International Paper announced that the U.S. Fish and Wildlife Service approved its habitat conservation plan for the endangered red-cockaded woodpecker. This plan is the most ambitious ever approved under the federal Endangered Species Act in which a private landowner will expand and enhance habitat on its own property rather than simply maintaining existing populations.
International Paper will voluntarily increase its responsibility from 18 active red-cockaded woodpecker clusters to as many as 30 clusters. Within its Southlands Forest in Bainbridge, Georgia, it will intensively manage 5,300 acres specifically for the endangered woodpeckers by installing artificial nesting cavities and creating new habitat for nesting and foraging.
The plan, which has the potential to contribute to the recovery of the species, was developed in partnership with state and federal wildlife agencies and the Environmental Defense Fund, a nonprofit organization that has publicly criticized woodpecker habitat conservation plans in the past.
International Paper believes this conservation plan demonstrates that forests can be simultaneously managed for the ecological values represented by the woodpecker and the economic interests of timber production.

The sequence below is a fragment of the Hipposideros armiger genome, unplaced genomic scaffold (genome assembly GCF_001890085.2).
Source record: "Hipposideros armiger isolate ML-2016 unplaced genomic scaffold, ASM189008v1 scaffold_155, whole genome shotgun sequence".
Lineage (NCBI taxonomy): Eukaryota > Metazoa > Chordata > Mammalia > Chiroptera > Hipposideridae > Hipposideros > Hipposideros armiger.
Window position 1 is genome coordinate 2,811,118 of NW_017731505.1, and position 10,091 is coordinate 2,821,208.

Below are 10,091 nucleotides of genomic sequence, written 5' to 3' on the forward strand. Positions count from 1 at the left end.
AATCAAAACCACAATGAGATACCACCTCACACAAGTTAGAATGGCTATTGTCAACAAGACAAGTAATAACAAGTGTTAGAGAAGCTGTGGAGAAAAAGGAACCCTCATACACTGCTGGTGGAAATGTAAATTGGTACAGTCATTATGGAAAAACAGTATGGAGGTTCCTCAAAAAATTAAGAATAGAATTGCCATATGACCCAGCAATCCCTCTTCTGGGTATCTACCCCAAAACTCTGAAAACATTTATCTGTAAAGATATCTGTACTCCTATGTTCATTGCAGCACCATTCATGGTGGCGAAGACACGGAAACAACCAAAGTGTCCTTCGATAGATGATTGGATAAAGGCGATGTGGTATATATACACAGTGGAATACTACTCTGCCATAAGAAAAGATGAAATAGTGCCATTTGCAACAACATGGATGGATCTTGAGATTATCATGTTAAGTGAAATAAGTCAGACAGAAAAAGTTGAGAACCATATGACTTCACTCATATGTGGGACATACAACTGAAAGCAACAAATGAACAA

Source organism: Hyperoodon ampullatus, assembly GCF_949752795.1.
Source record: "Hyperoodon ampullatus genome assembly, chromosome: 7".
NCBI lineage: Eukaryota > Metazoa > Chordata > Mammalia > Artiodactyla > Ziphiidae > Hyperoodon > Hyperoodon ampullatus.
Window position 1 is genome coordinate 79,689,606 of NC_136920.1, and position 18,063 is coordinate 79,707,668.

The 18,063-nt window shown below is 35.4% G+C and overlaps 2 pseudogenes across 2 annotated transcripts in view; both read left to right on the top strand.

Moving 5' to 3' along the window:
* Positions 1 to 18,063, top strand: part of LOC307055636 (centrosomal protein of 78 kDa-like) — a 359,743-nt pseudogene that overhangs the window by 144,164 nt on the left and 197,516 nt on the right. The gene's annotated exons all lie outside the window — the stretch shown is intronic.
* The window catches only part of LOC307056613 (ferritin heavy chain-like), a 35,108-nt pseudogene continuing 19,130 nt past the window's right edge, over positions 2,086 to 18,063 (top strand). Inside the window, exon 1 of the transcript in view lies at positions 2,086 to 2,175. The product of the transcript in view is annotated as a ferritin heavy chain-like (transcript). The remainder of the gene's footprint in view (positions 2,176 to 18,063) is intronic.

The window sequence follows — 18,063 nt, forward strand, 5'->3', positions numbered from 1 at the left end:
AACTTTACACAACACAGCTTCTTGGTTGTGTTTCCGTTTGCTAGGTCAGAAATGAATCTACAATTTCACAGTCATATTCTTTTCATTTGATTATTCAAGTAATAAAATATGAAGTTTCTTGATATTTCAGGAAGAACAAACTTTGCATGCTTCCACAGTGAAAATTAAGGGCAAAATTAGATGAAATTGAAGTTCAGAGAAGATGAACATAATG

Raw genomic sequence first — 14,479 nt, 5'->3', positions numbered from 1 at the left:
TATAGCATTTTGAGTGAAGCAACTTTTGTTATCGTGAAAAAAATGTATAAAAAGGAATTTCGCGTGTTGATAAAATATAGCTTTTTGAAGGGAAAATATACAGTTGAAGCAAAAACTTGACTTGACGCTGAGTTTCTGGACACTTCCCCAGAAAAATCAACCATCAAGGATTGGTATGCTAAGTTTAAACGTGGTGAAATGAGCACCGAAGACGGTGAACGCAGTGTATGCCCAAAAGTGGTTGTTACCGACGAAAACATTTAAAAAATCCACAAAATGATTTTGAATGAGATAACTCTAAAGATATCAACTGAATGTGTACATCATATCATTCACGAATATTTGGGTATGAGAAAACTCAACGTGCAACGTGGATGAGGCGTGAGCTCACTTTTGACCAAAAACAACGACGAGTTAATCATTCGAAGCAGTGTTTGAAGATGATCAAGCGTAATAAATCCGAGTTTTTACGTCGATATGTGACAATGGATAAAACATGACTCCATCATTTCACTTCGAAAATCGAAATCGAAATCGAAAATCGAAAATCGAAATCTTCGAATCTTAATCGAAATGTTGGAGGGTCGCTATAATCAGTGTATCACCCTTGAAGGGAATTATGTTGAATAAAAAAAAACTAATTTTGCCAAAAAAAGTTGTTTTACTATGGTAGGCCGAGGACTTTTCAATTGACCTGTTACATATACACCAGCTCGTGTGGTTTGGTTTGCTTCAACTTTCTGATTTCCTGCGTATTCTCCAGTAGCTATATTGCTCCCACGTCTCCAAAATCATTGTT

Currently, 18 red-cockaded woodpecker groups on company-owned land in South Carolina, Alabama, and Louisiana face uncertain futures because their populations are too small to ensure long-term breeding success. Consolidating the woodpecker management at Southlands and increasing the population there from 2 to as many as 30 groups may provide a link between two large populations located in the Apalachicola Nat’l Forest and the Red Hills region of Georgia, potentially creating genetic interchange.
“This plan is also breaking new ground,” said Jamie Rappaport Clark, director of the U.S. Fish and Wildlife Service. “It is pioneering the concept of endangered species mitigation banking in the Southeast.” This concept enables International Paper to increase its red-cockaded woodpecker population, in exchange for payments, by assuming the mitigation responsibilities of other landowners who desire land management flexibility at market-driven rates. It is essentially the bargaining between private landowners to satisfy habitat protection laws.